A Kansas high school student is suing his school because he was suspended for speaking Spanish in the hallway.
The attorney for 16-year-old Zach Rubio filed the lawsuit over the weekend. The suit details how the phrase "no problema" got Rubio suspended.
The Turner School District takes great pride in the cultural diversity of its students, staff and community and does not prohibit students from speaking in any language other than English and has taken steps to ensure that incidents of this nature do not occur in the future.
NYU's Center for Human Rights and Global Justice notes in its essential June 28 report, "Beyond Guantánamo: Transfers to Torture One Year After [the Supreme Court decision in] Rasul v. Bush," (on March 6 The New York Times reported):
"[E]xtraordinary renditions [by the CIA] have been carried out pursuant to a classified directive signed by President Bush a few days after September 11, 2001, that purports to grant the C.I.A. an 'unusually expansive authority' [to send terrorism suspects to countries known for torturing their prisoners]."
"Of course torture should not be widespread and of course there should be extraordinarily stringent top-down requirements in this respect. But never? ... I wouldn't say never," he told the Council on Foreign Relations think tank.This is a guy who served as one of Dubya's top advisers on Iraq policy before he left to join a consultancy firm in November 2004. I doubt that his outlook on torture has differered in the past year, when he worked under Bush. And after Condoleeza Rice has been working that spin about whether the U.S. has created a loophole that allows for torture overseas or operates secret prisons in Europe, Blackwill's concession can't bode well for the U.S. As Arthur Silber so eloquently puts it:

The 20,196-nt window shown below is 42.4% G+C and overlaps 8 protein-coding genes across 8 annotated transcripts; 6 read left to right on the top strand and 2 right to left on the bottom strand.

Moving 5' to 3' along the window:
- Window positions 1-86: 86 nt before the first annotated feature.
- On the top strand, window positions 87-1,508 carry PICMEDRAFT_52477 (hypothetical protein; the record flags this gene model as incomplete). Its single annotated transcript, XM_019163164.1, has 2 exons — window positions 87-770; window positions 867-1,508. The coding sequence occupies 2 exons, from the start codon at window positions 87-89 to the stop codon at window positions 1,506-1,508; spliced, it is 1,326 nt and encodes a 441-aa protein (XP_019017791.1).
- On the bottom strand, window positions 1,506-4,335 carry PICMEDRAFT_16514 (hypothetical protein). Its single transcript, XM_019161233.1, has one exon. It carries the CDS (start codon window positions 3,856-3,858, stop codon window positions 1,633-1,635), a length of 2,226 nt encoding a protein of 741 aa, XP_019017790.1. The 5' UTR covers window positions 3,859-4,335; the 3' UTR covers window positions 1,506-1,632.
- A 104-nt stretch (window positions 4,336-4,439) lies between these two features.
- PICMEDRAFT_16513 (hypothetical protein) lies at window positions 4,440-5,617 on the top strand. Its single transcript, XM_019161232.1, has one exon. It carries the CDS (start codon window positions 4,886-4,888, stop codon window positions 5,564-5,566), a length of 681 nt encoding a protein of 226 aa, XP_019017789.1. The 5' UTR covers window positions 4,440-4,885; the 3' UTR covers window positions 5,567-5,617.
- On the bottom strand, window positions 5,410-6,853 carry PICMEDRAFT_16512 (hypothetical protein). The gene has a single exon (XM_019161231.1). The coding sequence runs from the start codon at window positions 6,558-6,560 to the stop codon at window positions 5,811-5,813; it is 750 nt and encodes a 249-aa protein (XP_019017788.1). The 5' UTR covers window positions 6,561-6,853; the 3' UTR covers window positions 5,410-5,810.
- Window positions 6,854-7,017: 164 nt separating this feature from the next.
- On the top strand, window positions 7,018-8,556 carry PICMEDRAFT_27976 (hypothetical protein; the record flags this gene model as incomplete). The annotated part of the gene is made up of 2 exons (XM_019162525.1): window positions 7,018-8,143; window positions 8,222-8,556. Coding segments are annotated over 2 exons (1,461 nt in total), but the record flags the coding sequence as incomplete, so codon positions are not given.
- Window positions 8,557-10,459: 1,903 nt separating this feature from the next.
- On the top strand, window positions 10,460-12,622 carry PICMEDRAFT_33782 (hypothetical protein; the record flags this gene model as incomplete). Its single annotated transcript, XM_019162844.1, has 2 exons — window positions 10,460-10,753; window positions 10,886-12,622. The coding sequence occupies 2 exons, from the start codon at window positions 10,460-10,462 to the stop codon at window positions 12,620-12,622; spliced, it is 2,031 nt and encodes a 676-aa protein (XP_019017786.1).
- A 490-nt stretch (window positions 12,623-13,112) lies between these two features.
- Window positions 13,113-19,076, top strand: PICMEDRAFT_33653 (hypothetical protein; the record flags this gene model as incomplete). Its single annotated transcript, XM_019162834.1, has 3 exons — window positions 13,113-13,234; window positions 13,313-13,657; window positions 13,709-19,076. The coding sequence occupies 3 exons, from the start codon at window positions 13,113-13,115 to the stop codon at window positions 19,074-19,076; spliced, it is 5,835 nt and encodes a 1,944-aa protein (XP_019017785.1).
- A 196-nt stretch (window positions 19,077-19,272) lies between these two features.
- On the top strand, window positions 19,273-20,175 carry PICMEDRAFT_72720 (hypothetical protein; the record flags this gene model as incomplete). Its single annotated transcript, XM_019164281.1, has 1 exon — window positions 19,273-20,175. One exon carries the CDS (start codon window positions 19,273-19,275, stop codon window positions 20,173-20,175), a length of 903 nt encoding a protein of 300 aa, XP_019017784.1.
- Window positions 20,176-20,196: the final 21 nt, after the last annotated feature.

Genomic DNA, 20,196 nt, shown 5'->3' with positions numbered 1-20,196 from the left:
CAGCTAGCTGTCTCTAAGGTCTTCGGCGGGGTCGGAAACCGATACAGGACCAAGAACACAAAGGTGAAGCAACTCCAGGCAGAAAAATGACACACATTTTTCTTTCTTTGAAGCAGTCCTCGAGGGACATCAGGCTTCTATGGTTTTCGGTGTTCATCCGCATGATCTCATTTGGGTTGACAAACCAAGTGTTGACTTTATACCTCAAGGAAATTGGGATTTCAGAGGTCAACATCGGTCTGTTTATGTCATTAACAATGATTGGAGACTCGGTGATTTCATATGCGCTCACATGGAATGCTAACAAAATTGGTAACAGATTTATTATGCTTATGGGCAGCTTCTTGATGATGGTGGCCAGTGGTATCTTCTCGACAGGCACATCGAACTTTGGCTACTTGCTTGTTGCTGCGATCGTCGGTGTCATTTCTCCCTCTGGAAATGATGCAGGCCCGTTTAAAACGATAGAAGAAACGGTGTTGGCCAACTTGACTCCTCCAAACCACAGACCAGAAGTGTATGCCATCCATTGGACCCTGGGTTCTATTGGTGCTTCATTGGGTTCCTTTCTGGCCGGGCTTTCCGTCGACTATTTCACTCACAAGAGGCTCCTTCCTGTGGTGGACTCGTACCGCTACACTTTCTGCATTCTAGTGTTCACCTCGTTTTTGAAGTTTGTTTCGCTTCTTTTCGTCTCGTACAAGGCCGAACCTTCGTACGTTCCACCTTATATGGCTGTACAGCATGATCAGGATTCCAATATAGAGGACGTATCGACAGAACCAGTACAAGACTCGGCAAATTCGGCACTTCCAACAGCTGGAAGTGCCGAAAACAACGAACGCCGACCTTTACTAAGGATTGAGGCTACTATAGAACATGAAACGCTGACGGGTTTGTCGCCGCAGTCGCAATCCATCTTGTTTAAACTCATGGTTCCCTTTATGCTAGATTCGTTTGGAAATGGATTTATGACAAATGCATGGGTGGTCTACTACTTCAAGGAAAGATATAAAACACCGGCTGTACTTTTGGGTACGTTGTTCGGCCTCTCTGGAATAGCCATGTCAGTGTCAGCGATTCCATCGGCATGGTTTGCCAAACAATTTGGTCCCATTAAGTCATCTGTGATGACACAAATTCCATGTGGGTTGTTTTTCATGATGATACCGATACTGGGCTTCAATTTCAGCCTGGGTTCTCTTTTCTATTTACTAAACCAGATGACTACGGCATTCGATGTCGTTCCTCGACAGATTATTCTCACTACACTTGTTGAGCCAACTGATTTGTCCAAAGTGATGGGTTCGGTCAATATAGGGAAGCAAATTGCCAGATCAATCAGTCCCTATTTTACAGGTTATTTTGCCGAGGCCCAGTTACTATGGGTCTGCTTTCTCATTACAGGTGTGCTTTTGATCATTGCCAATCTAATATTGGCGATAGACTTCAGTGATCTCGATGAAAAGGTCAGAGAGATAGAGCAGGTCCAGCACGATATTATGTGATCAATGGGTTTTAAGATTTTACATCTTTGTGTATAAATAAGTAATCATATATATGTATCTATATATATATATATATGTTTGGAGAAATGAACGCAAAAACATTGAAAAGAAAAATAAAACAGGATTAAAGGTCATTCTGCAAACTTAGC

Barbarism and sadism are now the official policy of our government. And the defenders of that policy still tell the world that we, and only we, can ensure that the values of civilization are transmitted to the future. They seek to destroy the unique value of human life, and they have rendered themselves incapable of understanding the nature of the destruction upon which they have embarked ... And if you support these policies of the administration to any extent at all, you are one of them.
"He killed my father, and that will never change," [Owens] said. "I think he is a horrible and awful man.I don't disagree with the devastation Owens feels surrounding her father's death. But my logic tells me that it's a fine line between "justice" and "vengeance." The former is rational; the other, an emotional response. And the law should be based on reason and logic and not on emotions or subjectivity. Right?
"I don't think it's fair that he gets to breathe and walk around and have interactions, and my father, whose only crime was showing up for work, can't do those things," Owens said. "The impact that my father's death had on me is long-reaching and affects me today."
Haleigh's birth mother, 29-year-old Allison Avrett, lost custody of the girl when she was four years old because of allegations of abuse, said the Department of Social Services, whose lawyers have consulted Avrett in the case. Avrett has said she would prefer the removal of Haleigh's life support system.Oh, and by the way, Strickland's wife (and Haleigh's maternal aunt and sole legal guardian) was found shot to death with Haleigh's grandmother "in an apparent murder suicide" at her home on Sept. 22. The previous day, police had accused this woman of beating Haleigh with a baseball bat.
...We can just look at the record and see that yes, top military commanders agree with Kerry - not with Ass Cyst Limbaugh. For instance, back in 2003, the UK Guardian reported that Lieutenant General Ricardo Sanchez, head of the allied forces in Iraq, "said the US had decided to revise its strategy and limit the scope of raids after being warned they were alienating the public." He said, "It was a fact that I started to get multiple indicators that maybe our iron-fisted approach to the conduct of ops was beginning to alienate Iraqis. I started to get those sensings from multiple sources, all the way from the governing council down to average people."So according to Mr. Ass Cyst's logic, because Kerry said "there is no reason to terrorize," that means that the soldiers are? And - as Sirota points out - because Ass Cyst is using this as an opportunity to mock Kerry, is Limbaugh really saying that the troops should?
Earlier this year, the Washington Post reported that the U.S. military was rightly questioning its own raid strategy – as Kerry alluded to – because: